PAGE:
2. Do you have to pee?

I ask the little one at least 29 times a day. If she has to pee, she holds her crotch and can’t sit still. I KNOW when she has to pee… SHE KNOWS WHEN SHE HAS TO PEE. I can just take her, but instead, I ask her. She says “No“. I ask her again 5 times until I take her… I’m an idiot. I could have saved my breath and just taken her at my first chance. Read the rest of this entry

The Joys of Making a Birthday Cake for You and Your Hippie, Diet-Restricted, Mama Friends

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See that cake? I’m a fraud. It’s made from berries that aren’t even organic.

I can explain. Really, I can.

See, last week, I *thought* it would be a good idea to do my daughter’s 3rd birthday party at playgroup, since her birthday and the playgroup day coincide. Throwing a real party would be too much effort (second child).

I could make a cake!

We could sing ‘Happy Birthday‘, it would be grande! Read the rest of this entry

Go Ahead, Mix Brown

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Who am I to tell you what your creative process should look like?

As a kid, I was probably taught to keep my colors separate. I can’t remember exactly.

I certainly remember being told to color in the lines.

I remember being taught the right way to draw things… and guess what?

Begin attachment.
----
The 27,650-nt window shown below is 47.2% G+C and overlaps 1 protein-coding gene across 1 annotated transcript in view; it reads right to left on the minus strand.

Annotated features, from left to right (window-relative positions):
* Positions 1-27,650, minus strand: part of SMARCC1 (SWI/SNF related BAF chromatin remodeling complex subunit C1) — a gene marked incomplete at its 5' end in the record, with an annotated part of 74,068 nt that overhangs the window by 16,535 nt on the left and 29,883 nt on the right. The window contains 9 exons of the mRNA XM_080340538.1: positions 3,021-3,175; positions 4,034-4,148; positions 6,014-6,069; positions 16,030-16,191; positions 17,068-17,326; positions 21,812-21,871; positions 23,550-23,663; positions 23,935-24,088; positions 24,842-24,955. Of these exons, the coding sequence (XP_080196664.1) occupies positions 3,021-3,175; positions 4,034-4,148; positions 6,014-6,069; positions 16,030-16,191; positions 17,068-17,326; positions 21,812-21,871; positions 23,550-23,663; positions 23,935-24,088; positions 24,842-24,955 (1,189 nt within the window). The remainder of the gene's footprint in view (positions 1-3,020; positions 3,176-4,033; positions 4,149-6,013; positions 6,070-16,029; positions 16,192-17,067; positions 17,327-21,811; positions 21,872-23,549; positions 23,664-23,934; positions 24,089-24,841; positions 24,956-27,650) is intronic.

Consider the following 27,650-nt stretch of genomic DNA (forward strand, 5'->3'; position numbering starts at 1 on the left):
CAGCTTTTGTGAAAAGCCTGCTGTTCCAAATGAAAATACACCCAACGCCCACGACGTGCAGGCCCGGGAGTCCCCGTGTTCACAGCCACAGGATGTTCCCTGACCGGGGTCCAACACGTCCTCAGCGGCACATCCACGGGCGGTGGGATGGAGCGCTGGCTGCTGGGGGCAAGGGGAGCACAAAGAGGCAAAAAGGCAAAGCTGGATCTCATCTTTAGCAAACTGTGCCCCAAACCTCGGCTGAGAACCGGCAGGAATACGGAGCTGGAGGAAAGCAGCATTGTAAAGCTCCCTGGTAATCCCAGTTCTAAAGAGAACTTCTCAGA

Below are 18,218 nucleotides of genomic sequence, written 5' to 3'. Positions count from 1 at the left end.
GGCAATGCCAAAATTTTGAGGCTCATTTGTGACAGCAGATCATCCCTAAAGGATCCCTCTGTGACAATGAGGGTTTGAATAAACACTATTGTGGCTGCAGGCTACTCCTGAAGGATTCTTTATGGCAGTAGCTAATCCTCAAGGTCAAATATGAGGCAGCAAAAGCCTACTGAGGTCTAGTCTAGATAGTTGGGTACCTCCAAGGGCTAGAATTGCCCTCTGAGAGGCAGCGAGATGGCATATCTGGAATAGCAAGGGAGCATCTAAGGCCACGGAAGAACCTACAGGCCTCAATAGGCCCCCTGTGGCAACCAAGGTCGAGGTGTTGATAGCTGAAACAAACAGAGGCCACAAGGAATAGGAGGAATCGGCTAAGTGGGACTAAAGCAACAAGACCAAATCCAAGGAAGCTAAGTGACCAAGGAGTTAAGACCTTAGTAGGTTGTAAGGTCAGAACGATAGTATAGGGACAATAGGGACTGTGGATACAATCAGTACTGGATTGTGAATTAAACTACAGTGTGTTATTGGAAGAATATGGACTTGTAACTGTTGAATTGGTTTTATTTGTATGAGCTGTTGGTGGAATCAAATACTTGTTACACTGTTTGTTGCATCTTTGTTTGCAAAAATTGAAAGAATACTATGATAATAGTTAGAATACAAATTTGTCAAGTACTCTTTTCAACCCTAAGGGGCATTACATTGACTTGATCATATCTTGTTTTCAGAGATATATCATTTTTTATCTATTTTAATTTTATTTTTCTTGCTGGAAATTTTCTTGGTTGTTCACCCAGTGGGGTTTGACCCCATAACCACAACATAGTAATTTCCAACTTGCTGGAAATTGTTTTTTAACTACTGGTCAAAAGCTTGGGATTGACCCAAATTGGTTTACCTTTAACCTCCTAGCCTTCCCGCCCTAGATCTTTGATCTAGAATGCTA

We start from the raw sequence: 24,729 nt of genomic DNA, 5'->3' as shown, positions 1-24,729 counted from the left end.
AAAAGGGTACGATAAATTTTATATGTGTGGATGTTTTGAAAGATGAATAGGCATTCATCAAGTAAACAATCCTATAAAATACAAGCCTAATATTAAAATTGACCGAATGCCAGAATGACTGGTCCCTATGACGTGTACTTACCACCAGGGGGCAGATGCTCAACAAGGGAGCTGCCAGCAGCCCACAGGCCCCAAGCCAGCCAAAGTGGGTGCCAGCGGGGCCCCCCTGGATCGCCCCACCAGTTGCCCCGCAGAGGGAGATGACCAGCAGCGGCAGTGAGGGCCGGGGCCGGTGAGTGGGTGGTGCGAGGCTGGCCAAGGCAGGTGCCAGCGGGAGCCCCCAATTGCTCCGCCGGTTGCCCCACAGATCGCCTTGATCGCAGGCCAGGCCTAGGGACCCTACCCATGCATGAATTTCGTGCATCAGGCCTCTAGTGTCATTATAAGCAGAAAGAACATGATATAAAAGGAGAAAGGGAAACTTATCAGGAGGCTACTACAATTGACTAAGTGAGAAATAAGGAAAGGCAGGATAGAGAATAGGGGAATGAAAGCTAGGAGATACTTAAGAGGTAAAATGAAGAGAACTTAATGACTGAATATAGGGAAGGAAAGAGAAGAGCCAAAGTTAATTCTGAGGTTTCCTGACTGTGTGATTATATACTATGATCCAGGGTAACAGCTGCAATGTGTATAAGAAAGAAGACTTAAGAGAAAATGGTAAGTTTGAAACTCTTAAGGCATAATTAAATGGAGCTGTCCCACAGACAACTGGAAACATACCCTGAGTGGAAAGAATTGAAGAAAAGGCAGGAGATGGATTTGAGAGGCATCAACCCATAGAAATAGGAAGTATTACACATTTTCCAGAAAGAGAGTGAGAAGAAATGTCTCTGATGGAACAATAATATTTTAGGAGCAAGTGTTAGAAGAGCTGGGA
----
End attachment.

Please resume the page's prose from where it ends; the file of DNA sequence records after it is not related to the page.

I suck at painting and drawing. Suck bad at it. I was a sensitive type, so every time someone would correct my creativity, without me asking for advice, I would get pulled out of the creative process and start to question my ability. I started thinking that I sucked at painting and drawing, so I stopped.

You can paint however you want, sweetie.

It’s just paint.

It’s just paint.

Whatever you create is perfect.

I let your older sister paint brown and draw rubbish.

Now, I love her drawings and paintings. They are so hilarious and unique. She knows how to keep her colors separate and I never had to teach her that. Actually, she yelled at you today because you were messing up her purple.

So go ahead, mix brown, draw scribble and paint squiggles… be my guest.

It’s just paint.

It’s just color.

Whether you learn to keep your colors separate or not, I don’t care. Because keeping colors separate is not as important to me as your confidence.




My Daughter Isn’t Bossy. She’s a Follower, And That’s Ok